A southern style house refers to architecture and design popularized in the southern states of the United States of America. Dating back to the 17th century, southern house design takes its influence from many different design eras and other styles. Certain features are typical of a Southern style house, even though architectural design may vary widely between examples.
The most common and defining aspect of a southern style house is a wide wrap-around porch, called a veranda, that runs along the exterior of the house. Typically covered by an overhang and framed by a fence or low wall, the veranda provides an outdoor space with one or several seating and gathering areas. The presence of the veranda reflects the hot and humid southern climate; in the days before air conditioning, the covered porch provided shade and a place to sit in the evening as temperatures cooled.
Most historic examples of southern style architectural date from the mid-17th to mid-19th centuries, and reflect the aristocracy of the wealthy class of Southern states prior to the American Civil War. Actual design style may include a blend of popular architecture, such as Tudor half-timbered sections, colonial design, Greek columned entrances, and brick exteriors. Houses are often multiple stories in height, and many feature the trademark veranda on all levels.
Windows in a southern style house are often narrow and multi-paned, taking after French design. Many feature exterior shutters that allowed the heat and sun to be partially blocked from the house in order to keep the interior cool. The shutters, another hallmark of this design style, are typically made from carved wood and painted in a contrasting color to the exterior of the house.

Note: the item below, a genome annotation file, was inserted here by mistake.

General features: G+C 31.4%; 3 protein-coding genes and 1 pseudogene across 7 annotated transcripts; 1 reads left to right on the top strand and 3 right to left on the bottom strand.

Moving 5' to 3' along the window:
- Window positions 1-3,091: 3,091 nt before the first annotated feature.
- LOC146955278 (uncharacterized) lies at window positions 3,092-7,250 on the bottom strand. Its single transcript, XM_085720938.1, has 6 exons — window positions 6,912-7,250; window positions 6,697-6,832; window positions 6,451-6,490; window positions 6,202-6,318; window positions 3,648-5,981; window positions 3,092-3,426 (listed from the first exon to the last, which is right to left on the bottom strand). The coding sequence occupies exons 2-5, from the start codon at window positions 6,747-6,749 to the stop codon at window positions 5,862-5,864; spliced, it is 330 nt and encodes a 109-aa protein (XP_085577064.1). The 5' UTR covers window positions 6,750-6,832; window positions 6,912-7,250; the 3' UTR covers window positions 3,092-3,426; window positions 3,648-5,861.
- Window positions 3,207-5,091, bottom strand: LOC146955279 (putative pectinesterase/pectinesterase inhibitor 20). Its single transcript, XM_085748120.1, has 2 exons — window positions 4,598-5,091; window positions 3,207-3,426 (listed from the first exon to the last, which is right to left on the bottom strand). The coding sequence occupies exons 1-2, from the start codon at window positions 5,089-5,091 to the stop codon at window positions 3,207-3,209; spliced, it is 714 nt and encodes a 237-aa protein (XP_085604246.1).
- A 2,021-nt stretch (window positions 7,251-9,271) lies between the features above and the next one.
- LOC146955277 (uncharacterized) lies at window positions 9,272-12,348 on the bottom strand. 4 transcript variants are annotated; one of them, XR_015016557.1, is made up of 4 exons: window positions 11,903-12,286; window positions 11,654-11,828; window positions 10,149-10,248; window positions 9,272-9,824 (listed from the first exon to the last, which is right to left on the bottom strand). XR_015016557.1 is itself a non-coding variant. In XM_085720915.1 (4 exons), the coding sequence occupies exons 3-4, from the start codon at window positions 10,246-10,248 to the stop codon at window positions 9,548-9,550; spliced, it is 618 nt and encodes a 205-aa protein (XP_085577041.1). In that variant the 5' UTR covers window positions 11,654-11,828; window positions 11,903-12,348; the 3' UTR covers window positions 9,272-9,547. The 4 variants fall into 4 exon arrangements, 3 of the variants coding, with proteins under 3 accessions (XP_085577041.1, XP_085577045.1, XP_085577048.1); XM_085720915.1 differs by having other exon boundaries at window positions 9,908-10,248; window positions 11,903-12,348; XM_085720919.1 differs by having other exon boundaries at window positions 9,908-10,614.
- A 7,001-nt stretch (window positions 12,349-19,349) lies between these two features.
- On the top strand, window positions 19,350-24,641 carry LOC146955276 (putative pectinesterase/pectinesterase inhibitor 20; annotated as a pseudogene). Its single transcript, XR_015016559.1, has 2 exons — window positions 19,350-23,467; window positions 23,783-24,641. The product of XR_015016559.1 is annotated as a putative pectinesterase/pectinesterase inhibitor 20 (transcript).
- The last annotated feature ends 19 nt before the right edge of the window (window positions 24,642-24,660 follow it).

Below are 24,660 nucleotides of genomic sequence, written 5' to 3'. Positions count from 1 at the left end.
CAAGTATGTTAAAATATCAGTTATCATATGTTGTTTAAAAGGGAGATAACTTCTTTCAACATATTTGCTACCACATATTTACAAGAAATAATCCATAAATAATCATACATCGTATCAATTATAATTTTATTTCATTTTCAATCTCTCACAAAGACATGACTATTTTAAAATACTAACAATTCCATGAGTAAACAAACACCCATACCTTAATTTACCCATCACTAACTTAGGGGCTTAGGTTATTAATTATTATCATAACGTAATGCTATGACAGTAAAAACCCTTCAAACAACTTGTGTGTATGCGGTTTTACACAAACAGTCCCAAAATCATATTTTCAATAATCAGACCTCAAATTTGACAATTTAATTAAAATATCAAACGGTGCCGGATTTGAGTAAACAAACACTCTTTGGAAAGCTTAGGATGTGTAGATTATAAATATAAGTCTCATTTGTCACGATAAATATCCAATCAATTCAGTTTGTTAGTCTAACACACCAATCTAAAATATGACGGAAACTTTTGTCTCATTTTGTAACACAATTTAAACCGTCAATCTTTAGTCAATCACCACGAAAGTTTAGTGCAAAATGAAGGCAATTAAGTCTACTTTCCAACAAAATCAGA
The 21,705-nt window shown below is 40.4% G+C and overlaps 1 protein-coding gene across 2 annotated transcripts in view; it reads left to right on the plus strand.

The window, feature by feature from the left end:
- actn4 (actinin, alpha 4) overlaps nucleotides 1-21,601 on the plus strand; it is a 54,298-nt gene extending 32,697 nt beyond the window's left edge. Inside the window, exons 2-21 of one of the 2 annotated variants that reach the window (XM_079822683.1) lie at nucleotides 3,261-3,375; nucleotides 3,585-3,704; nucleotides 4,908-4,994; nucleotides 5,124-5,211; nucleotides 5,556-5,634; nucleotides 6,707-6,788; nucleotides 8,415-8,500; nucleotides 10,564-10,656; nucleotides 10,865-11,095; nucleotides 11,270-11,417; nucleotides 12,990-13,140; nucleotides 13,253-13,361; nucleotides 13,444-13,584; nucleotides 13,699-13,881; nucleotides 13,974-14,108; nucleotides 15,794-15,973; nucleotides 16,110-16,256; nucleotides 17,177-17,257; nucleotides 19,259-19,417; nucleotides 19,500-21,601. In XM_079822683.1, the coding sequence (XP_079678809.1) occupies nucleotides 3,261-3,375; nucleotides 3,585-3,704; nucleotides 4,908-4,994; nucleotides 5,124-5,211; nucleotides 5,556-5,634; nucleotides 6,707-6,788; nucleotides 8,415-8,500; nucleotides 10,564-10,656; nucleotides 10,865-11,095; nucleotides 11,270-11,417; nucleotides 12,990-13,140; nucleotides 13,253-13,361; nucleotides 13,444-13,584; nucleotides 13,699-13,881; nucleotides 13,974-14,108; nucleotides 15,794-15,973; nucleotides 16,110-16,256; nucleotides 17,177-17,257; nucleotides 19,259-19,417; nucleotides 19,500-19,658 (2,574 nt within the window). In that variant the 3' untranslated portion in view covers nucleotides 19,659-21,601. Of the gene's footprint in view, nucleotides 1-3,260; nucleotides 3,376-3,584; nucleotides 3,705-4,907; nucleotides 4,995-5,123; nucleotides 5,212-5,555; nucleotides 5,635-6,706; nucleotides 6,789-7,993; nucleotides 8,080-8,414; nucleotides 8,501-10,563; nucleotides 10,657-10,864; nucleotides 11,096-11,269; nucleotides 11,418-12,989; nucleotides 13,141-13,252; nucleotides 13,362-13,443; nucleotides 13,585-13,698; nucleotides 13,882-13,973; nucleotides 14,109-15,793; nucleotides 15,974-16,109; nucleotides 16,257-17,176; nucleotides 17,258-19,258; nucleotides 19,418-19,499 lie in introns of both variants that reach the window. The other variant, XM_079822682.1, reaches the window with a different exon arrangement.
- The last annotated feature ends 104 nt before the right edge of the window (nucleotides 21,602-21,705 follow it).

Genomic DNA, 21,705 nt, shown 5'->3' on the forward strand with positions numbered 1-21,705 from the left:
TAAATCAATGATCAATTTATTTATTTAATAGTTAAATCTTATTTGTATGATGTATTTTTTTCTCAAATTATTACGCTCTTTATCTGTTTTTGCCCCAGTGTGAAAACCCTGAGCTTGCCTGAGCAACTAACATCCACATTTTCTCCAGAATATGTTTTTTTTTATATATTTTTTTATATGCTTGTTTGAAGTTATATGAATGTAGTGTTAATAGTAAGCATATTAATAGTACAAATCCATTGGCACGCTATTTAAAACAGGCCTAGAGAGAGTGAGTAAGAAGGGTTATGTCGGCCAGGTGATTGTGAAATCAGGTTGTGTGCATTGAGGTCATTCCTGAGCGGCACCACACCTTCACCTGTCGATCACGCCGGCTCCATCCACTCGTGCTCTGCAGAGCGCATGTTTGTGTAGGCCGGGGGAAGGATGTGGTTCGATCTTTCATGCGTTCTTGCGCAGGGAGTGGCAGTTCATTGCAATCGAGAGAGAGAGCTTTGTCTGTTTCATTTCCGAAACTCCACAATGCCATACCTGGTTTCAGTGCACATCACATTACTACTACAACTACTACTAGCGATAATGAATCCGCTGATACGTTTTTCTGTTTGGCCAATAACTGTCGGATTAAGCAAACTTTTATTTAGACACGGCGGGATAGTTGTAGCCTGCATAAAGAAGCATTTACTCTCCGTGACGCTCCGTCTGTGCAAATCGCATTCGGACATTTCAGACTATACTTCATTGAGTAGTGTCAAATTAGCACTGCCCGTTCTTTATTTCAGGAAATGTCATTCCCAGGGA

The focus of interior design in a southern style house is frequently comfort and hospitality. Many Southerners pride themselves on their entertaining, so these houses feature large rooms or gathering spaces that can hold a large party. Large kitchens, bar areas, and plush furnishings add to the welcoming environment of a southern style house. Country touches are appropriate to this type of design, as an homage to the rural South. Plaid, florals, and other homespun fabrics make nice accents in an otherwise sophisticated design scheme.
Interior colors traditionally run toward cooler palettes, to help reduce the plentiful heat and humidity. Blue, cream, dove gray, soft rose, and sage green are all excellent choices for a southern style house. In cooler climates, bring warmth into the house using a traditional English-inspired palette of warm colors, such as forest green, gold, and deep maroon.